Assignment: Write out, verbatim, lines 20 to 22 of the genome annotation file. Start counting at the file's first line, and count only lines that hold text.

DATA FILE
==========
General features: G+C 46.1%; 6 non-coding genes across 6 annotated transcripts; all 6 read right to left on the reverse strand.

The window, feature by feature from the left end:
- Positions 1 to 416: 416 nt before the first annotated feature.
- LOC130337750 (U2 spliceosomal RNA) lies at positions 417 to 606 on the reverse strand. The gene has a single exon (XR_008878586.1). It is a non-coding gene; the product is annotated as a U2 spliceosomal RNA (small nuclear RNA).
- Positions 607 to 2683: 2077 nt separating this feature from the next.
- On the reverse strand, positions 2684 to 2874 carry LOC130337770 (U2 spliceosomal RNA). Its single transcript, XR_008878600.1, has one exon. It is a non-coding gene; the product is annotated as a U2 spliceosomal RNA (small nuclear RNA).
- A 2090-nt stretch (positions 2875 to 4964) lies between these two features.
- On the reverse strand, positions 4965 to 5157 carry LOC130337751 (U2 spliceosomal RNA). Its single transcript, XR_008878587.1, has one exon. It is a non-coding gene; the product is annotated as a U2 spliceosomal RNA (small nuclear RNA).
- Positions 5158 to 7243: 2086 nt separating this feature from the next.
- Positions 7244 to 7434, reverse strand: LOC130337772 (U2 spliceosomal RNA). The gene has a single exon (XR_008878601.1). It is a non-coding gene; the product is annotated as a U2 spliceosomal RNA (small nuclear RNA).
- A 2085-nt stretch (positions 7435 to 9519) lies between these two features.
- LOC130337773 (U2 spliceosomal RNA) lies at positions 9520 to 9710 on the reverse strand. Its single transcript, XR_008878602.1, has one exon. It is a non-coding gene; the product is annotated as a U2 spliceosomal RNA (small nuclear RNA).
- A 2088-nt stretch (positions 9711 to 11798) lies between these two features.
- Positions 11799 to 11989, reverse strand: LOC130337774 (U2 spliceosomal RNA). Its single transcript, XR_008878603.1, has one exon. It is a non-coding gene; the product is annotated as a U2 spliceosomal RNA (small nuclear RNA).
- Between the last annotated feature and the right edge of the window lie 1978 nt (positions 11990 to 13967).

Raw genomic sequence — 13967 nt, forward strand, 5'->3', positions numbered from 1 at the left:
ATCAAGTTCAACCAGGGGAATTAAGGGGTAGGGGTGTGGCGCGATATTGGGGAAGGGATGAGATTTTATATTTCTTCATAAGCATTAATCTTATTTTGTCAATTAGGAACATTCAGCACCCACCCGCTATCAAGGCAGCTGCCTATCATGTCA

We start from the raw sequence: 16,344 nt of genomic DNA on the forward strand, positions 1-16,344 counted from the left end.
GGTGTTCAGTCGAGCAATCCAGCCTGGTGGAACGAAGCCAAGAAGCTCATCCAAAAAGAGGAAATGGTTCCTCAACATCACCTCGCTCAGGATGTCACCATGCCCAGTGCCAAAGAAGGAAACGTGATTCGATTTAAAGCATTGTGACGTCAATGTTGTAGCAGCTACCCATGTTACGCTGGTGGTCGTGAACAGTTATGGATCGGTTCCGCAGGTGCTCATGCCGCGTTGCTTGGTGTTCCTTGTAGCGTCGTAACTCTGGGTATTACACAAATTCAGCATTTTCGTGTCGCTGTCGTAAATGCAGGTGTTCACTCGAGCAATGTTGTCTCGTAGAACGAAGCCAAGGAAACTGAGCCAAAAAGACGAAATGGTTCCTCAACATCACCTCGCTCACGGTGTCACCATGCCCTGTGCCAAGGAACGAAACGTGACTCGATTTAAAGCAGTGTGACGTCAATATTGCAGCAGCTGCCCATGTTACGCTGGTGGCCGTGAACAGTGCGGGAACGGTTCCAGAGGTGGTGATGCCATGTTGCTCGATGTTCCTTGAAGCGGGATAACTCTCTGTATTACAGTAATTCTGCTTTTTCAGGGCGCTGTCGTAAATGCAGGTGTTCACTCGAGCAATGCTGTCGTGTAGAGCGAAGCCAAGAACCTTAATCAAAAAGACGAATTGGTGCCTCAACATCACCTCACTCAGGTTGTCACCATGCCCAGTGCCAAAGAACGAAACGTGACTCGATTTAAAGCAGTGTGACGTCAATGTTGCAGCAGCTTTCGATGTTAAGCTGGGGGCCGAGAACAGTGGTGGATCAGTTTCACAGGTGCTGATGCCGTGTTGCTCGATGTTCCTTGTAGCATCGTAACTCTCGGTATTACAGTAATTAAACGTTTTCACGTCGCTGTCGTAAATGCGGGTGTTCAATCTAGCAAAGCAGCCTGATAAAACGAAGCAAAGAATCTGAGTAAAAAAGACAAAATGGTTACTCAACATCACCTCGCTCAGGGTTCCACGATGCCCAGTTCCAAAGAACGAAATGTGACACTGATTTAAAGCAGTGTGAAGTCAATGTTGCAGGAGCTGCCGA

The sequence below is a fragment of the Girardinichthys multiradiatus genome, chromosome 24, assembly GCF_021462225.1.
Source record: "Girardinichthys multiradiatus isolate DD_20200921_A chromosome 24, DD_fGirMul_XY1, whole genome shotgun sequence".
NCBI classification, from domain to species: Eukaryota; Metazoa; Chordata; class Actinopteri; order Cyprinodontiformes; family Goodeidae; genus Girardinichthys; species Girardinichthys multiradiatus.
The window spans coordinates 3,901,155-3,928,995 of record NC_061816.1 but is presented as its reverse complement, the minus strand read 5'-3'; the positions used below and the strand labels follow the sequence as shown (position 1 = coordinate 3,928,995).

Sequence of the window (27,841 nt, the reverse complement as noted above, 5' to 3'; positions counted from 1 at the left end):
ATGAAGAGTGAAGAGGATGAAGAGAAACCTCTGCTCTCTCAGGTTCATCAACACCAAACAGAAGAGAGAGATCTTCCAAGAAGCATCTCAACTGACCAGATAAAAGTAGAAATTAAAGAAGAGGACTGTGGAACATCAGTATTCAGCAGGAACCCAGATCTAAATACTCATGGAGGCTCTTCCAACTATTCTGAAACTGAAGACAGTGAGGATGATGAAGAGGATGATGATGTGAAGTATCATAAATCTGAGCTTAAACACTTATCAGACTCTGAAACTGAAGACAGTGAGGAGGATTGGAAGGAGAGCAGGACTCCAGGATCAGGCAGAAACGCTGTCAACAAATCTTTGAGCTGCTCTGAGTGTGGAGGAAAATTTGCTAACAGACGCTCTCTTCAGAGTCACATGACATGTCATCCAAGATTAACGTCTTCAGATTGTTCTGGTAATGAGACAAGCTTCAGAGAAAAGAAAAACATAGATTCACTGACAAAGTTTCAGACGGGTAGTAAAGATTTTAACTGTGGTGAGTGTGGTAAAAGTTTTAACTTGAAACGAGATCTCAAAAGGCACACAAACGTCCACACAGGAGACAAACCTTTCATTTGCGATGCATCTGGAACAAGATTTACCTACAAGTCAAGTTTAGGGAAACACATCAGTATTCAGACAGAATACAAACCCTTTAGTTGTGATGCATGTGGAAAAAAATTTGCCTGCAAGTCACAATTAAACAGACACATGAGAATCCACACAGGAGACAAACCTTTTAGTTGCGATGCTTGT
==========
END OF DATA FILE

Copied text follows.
The sequence below is a fragment of the Girardinichthys multiradiatus genome, chromosome 24, assembly GCF_021462225.1.
Source record: "Girardinichthys multiradiatus isolate DD_20200921_A chromosome 24, DD_fGirMul_XY1, whole genome shotgun sequence".
NCBI classification, from domain to species: Eukaryota; Metazoa; Chordata; class Actinopteri; order Cyprinodontiformes; family Goodeidae; genus Girardinichthys; species Girardinichthys multiradiatus.